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Confusion over West Ham's London Stadium redevelopment plans after big announcement
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Confusion over West Ham's London Stadium redevelopment plans after big announcement

There is confusion among fans over West Ham’s London Stadium redevelopment plans after the big announcement last week.

Many West Ham fans were and remain unhappy with the London Stadium since the big move to Stratford in 2016.

The major bone of contention has been the distance from the stands to the pitch.

Photo by Julian Finney/Getty Images

Given what West Ham fans had at their beloved Upton Park and the vision sold to them on leaving the famous Boleyn Ground, it is easy to see why.

Co-owners David Sullivan, David Gold and vice-chairman Karren Brady pledged to investigate the possibility of bringing seats closer to the pitch some time ago.

Seating behind both goals at the London Stadium was reconfigured last year. The seating was squared off in line with more traditional football stadia.

Photo by Igor Kralj/Pixsell/MB Media/Getty Images

It certainly looks better aesthetically. The two reconfigured stands – the Sir Trevor Brooking and Bobby Moore Lower Tiers – were also fully designed with any possible future developments with regards to safe standing already in mind.

Brady also pledged to supporters some time ago that West Ham would liaise with architects to evaluate the possibility of eventually squaring off the east and west stands of the bowl shaped arena.

As previously reported months ago, West Ham were in discussions over an agreement for a £14.5m redevelopment to improve the West Stand.

That contract tender was estimated to be around £14.5m as previously reported by The Telegraph.

Photo by Catherine Ivill – AMA/Getty Images

And last week West Ham announced that redevelopment will take place this summer alongside a stadium capacity increase from 60,000 to 62,500.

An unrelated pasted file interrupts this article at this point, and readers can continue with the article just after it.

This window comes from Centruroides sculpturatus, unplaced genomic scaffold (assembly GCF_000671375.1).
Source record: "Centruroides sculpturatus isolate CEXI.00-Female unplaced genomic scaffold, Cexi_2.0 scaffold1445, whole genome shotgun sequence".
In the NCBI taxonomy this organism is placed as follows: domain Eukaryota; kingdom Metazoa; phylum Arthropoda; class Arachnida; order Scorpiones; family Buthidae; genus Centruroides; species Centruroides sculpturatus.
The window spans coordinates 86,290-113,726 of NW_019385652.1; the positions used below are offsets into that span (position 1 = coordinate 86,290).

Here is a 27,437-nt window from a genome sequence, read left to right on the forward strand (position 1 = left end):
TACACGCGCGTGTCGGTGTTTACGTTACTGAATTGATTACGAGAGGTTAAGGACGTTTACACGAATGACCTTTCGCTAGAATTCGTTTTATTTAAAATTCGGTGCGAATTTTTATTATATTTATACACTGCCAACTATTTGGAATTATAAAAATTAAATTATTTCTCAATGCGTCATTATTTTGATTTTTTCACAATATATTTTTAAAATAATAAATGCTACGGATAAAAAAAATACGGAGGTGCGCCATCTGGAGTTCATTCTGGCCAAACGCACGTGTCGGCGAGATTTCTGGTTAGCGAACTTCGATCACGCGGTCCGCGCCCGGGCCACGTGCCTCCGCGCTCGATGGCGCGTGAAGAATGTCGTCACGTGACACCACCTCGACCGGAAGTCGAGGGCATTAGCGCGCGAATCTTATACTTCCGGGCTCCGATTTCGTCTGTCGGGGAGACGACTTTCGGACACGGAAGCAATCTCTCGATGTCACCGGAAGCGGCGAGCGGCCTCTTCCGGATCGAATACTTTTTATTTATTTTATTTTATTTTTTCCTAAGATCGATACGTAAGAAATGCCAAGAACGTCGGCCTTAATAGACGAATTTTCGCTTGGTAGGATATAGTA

“The West Stand Lower Tier will be reconfigured to further develop a more traditional football stadium layout, bringing the upper and lower tiers closer together and more fans nearer to the action,” West Ham said in the announcement.

The news was welcomed by many West Ham fans who hate the bowl-shaped nature of the ground as it was presumed the West Stand would be squared off – as the Hammers had done with the stands behind the goals.

Photo by Charlotte Wilson/Offside/Offside via Getty Images

Confusion over West Ham’s London Stadium redevelopment plans after big announcement

But there is confusion over the plans after Hammers website Claret and Hugh claimed that will not be the case.

“The London Stadium, which is paying it with taxpayers’ money, is doing so to save money from moving the seats over the summer,” Claret and Hugh report.

“West Ham needs to approve the change so what are they getting out of it? Primarily it will be the new premium 1966 seats that they can sell for £1,500 to raise more ticket income.

Photo by Julian Finney/Getty Images

“A few hundred seats will move further away from the pitch by the corner flags;  the new stand is not being squared (off) like the ones behind the goals so it is a stretch to call it a more traditional football stand.”

That news will really disappoint many supporters who feel that squaring the stadium off on all four sides and bringing he stands closer to the pitch is the only way to truly make the ground feel like home.

Winning on the pitch helps too of course.

David Moyes and his team are certainly doing their bit in that regard over the last two years.

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